Working on a weekend when you normally go to the office on weekdays can sound like a punishment, a bad joke or at least not fun at all. But when it implies changing Brussels’ grey sky for the sunny Spanish city of Cordoba, and having the opportunity to exchange views about communicating Europe with a bunch of enthusiastic and active bloggers, the perspectives change.
Two months ago, EP’s information office in Madrid organized the meeting “the EP and the social networks”. The ingredients: 22 bloggers, 2 MEPs, a mayor, several communication experts*, 4 people from the Madrid EP information office, 1 from Barcelona, 1 from Brussels (myself), lots of portable computers and a WiFi network. And the result was a piece of cake.
The meeting was divided in several workshops. After the presentations, the morning opened the debate with hot topics: the first course was “social networks as a tool for citizen’s freedom of expression and political participation”, with MEP Pilar Del Castillo. Her views on Wikipedia and on internet piracy heated the public, and she answered all the questions looking delighted to debate on the subject.
In the afternoon, MEP Salvador Garriga focused much of the attention during the roundtable “communicating Europe through social networks”. Other speakers included the co-editor of bloggingportal and author of the blog “Europasionaria”, Laurence Modrego, who gave the event the international touch from the side of the bloggers. Her impression after the meeting… “yes Spain is different“.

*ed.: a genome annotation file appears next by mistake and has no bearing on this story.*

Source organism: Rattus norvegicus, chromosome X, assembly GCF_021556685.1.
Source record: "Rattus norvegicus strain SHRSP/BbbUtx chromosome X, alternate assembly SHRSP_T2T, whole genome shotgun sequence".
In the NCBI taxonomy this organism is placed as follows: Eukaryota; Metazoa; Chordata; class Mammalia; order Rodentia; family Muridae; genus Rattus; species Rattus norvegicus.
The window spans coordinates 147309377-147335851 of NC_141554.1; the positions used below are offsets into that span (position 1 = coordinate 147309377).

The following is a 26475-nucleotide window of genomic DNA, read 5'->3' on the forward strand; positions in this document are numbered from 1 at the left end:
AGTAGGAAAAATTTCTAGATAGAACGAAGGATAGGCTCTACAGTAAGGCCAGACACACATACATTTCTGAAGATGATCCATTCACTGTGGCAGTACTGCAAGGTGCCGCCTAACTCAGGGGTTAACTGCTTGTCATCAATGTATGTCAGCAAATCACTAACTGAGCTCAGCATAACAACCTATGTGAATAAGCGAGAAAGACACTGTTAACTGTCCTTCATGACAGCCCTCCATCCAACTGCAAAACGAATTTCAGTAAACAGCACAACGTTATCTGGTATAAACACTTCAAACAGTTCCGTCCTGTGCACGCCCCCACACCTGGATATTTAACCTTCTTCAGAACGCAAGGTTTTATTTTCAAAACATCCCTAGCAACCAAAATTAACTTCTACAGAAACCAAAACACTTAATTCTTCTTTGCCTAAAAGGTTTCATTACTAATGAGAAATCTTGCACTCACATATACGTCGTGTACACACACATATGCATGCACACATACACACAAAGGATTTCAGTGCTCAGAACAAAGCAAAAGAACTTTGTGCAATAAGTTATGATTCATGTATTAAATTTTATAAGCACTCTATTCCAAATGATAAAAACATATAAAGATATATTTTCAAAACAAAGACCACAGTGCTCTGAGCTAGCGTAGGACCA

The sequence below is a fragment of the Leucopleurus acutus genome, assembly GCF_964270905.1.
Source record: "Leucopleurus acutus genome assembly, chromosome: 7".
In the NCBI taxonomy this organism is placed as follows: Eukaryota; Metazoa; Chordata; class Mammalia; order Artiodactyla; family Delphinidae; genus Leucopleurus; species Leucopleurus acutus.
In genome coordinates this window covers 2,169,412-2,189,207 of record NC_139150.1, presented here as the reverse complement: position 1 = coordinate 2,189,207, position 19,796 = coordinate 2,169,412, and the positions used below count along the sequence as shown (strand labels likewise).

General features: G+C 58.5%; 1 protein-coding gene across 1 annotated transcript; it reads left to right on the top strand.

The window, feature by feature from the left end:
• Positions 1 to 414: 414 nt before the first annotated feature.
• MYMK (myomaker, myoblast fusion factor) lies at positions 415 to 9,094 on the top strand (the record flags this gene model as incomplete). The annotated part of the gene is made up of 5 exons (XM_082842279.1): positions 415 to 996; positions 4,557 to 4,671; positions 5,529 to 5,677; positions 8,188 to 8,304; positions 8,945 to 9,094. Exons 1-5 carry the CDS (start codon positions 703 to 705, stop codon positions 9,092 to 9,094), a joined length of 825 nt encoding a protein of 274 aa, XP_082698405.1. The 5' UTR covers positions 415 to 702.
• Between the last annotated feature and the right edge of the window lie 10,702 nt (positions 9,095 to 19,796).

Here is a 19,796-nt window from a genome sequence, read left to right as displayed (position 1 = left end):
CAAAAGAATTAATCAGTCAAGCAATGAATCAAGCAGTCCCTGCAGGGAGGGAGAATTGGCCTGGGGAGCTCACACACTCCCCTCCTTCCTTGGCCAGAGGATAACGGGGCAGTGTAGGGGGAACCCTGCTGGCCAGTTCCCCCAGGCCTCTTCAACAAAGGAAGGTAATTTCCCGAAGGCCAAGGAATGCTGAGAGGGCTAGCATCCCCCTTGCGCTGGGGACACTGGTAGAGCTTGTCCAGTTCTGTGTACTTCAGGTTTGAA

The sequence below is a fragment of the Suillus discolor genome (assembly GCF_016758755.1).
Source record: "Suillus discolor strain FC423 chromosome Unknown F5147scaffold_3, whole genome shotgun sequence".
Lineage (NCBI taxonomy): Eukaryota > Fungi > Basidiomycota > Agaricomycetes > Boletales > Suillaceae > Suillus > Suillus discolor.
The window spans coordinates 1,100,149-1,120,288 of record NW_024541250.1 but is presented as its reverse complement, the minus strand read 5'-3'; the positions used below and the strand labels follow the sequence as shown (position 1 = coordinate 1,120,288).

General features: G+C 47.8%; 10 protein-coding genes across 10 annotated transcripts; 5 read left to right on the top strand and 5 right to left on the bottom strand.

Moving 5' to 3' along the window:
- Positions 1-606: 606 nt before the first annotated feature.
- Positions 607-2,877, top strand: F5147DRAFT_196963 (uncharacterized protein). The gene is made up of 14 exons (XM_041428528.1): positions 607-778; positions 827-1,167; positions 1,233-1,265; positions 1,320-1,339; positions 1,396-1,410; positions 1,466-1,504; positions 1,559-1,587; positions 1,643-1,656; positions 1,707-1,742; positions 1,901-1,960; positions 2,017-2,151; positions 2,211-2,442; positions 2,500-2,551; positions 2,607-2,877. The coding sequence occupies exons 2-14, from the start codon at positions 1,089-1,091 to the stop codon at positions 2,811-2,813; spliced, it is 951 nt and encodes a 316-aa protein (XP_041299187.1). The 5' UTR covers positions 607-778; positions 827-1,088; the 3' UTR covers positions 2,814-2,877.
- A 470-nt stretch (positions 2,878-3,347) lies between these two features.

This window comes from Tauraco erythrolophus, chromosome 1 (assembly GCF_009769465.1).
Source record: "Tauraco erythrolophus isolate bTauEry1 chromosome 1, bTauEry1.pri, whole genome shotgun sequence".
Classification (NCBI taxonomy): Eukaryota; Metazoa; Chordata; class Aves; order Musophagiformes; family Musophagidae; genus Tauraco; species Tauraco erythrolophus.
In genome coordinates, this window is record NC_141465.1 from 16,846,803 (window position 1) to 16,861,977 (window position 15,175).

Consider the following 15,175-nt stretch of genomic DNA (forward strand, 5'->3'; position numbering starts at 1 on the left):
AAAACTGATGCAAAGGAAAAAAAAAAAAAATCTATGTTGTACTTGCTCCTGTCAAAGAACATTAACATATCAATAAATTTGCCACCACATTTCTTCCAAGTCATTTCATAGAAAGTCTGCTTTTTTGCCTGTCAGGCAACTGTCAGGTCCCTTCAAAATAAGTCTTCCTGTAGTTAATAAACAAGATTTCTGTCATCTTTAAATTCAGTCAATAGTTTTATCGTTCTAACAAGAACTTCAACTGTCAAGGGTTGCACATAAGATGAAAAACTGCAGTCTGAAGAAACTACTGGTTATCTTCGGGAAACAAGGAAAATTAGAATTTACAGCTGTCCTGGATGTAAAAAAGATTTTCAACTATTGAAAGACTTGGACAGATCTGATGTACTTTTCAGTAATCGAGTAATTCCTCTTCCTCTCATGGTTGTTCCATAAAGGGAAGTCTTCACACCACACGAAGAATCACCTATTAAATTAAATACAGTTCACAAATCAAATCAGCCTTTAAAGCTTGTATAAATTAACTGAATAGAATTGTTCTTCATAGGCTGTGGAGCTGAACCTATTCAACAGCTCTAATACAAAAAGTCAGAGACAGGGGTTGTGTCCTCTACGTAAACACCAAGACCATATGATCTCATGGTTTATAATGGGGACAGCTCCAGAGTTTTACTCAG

We say very often that we want more feedback on what we do. Cordoba gave me the opportunity of getting two kinds of it: feedback on what we do and on what people think we are doing. It was surprising to see that many of the participants, even if having an interest on the EU and being very active on social media, were not aware of what we are doing at the European Parliament. During the opening debates, I heard some criticism and lapidary sentences which I was not expecting to hear from a group like that… sentences very close to the topical ideas we are used to listen to every now and then.
It was somehow frustrating, but also very encouraging; the latter, a feeling that only became stronger after presenting them what we do. They praised our efforts on Facebook and Twitter, and were very surprised that this blog is not more “advertised”, being “a reference in European communication” (not my words!). Writing for y(EU) was unanimously considered an excellent intitiative that should “get more official support”.
The more than twenty posts published after the meeting confirmed that there are people out there who want to discuss about Europe, with very good ideas and an enthusiasm that is so encouraging feeling from time to time. I came back from Cordoba happy, with a renewed strength, and convinced that the European debate arena that we aim and dream to create is not such a utopia.
My conclusions are that we are going in the correct direction, but we should not stop in our efforts to bring Europe even closer to the citizens. We need to better “sell” what we do, informing about it: it is not enough to do it, people need to know about it. There is still something missing when such an interested public admits that they were not aware of many of the initiatives we are taking.